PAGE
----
The general manager of Whangārei Youth Space says if its doors close the young people who go there will have nowhere to go.

That's why the board is "working furiously" to get more funding so it can continue operating beyond 2021.

"If we shut the door, the young people who come here will have nowhere to go. It's much easier to keep it going than to shut it down and to shift the costs somewhere else," general manager Bernie Burrell said.

The future of WYS was in doubt earlier this year as two significant investments from Foundation North and the Vodafone New Zealand Foundation came to an end.


The Foundation North funding was a $2 million grant from October 2013 to September this year. It was front-loaded to support WYS start up from scratch and the first lot of funding was about $757,000. It then reduced each year.

The NZ Foundation supported WYS with a $307,450 grant which has been paid out over three years.

Burrell said Foundation North has since agreed to continue supporting the space with $100,000 of funding each year for the next three years, which should help WYS keep the doors open until 2021.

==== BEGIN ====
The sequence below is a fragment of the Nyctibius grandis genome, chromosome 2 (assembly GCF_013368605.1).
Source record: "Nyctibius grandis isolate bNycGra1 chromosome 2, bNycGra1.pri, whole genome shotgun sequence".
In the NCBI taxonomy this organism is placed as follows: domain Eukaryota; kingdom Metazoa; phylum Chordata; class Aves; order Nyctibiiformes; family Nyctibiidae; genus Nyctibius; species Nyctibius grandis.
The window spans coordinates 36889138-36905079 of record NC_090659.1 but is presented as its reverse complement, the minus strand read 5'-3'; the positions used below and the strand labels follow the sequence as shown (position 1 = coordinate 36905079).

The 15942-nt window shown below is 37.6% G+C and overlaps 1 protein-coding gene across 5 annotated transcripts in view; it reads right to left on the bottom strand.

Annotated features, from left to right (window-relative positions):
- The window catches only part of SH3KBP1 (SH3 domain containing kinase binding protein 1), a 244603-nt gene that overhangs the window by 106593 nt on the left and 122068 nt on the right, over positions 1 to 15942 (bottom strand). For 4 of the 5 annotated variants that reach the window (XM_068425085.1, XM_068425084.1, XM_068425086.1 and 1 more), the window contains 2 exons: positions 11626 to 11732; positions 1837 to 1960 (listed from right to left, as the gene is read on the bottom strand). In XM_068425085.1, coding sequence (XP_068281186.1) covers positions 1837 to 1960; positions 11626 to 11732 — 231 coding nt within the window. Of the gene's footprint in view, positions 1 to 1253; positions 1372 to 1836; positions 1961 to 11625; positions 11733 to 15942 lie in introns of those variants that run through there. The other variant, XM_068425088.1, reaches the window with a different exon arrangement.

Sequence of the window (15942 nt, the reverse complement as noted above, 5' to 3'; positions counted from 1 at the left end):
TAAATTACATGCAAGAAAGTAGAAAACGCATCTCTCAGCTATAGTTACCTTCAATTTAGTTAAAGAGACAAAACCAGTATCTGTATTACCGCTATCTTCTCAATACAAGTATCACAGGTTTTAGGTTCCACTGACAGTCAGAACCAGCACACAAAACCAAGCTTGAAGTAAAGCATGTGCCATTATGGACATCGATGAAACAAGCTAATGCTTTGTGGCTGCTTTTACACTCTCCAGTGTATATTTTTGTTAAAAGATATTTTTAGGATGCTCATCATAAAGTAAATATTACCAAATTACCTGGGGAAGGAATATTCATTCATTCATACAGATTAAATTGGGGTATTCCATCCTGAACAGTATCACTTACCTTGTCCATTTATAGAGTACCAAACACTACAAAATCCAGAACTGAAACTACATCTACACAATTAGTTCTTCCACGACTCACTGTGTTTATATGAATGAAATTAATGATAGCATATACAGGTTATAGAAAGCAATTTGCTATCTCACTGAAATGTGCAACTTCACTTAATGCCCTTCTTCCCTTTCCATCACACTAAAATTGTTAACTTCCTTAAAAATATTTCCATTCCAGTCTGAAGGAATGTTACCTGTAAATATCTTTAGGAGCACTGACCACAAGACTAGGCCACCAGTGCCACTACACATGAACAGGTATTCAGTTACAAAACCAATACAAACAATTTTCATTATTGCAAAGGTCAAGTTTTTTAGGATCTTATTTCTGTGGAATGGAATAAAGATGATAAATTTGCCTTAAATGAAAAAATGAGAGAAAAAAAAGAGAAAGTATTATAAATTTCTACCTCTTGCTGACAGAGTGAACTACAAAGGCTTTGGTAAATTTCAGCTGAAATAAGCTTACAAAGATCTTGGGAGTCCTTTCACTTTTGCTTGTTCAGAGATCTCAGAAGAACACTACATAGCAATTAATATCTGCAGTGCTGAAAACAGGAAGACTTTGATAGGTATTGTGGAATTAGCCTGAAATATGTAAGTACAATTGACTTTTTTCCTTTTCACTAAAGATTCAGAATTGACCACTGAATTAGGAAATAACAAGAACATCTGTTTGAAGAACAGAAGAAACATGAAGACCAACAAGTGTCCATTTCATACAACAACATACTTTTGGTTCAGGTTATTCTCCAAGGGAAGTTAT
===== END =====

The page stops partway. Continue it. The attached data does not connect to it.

However, it will be operating at a deficit of about $220,000 next year so more funding is needed.

"That means for next year we're going to spend more than we have coming in ... we can't carry on doing that."

Burrell said the board had been able to approve operating at a deficit knowing there was a concentrated effort on changing that funding situation. For example the space has launched several initiatives this year which they hope funders will see value in.

Earlier this year the first WYSTalks was held and Youth Minister Peeni Henare and Children's Commissioner Judge Andrew Becroft spoke, while young people shared their stories; WYS has also run a pilot programme placing two of its youth workers in schools; and WYS surveyed the community on what they thought was important for youth in Whangārei, with respondents indicating it was mentoring.

"We're hoping that through some of those initiatives we've run this year — which is really discovering the value of that independent youth worker mentoring; the value of pastoral care; and the value of having a youth worker, that really gets youth, working alongside a young person in a positive way — will be recognised through some of the funders," she said.


In addition to the space being a safe place for youth to hang out, there is also a health clinic at WYS which allows youth space members access to free health support.

Burrell said WYS has a set amount of reserves which can be used to pay the bills if it had to close the doors. But she is hoping it won't get to that point.

"This is a place that young people have chosen to make their own, they created it originally when they went to council and said, 'hey, we want to be part of a solution', and the young people we get here interacting together, their paths wouldn't cross anywhere else in the community."